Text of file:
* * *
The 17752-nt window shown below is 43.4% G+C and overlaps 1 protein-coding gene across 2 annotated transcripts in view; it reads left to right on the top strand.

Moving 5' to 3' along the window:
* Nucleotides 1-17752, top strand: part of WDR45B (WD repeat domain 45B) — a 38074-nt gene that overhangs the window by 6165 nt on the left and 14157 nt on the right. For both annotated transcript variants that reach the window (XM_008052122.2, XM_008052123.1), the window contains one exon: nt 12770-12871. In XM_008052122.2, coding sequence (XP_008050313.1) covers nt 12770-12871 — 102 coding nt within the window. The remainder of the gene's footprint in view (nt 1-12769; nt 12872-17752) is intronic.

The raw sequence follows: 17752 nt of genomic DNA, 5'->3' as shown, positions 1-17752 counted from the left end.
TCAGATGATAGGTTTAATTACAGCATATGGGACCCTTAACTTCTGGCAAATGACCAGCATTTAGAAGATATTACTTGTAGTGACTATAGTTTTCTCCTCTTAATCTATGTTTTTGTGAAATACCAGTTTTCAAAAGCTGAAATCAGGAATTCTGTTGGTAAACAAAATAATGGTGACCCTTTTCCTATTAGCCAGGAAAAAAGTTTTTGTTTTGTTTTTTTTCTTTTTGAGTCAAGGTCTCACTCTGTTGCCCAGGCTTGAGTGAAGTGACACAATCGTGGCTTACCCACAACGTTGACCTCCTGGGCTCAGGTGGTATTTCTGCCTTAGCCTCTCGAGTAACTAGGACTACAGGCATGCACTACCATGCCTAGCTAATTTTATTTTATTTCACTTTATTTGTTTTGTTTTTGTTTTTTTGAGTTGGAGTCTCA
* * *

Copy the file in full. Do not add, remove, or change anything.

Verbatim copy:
The 17752-nt window shown below is 43.4% G+C and overlaps 1 protein-coding gene across 2 annotated transcripts in view; it reads left to right on the top strand.

Moving 5' to 3' along the window:
* Nucleotides 1-17752, top strand: part of WDR45B (WD repeat domain 45B) — a 38074-nt gene that overhangs the window by 6165 nt on the left and 14157 nt on the right. For both annotated transcript variants that reach the window (XM_008052122.2, XM_008052123.1), the window contains one exon: nt 12770-12871. In XM_008052122.2, coding sequence (XP_008050313.1) covers nt 12770-12871 — 102 coding nt within the window. The remainder of the gene's footprint in view (nt 1-12769; nt 12872-17752) is intronic.

The raw sequence follows: 17752 nt of genomic DNA, 5'->3' as shown, positions 1-17752 counted from the left end.
TCAGATGATAGGTTTAATTACAGCATATGGGACCCTTAACTTCTGGCAAATGACCAGCATTTAGAAGATATTACTTGTAGTGACTATAGTTTTCTCCTCTTAATCTATGTTTTTGTGAAATACCAGTTTTCAAAAGCTGAAATCAGGAATTCTGTTGGTAAACAAAATAATGGTGACCCTTTTCCTATTAGCCAGGAAAAAAGTTTTTGTTTTGTTTTTTTTCTTTTTGAGTCAAGGTCTCACTCTGTTGCCCAGGCTTGAGTGAAGTGACACAATCGTGGCTTACCCACAACGTTGACCTCCTGGGCTCAGGTGGTATTTCTGCCTTAGCCTCTCGAGTAACTAGGACTACAGGCATGCACTACCATGCCTAGCTAATTTTATTTTATTTCACTTTATTTGTTTTGTTTTTGTTTTTTTGAGTTGGAGTCTCA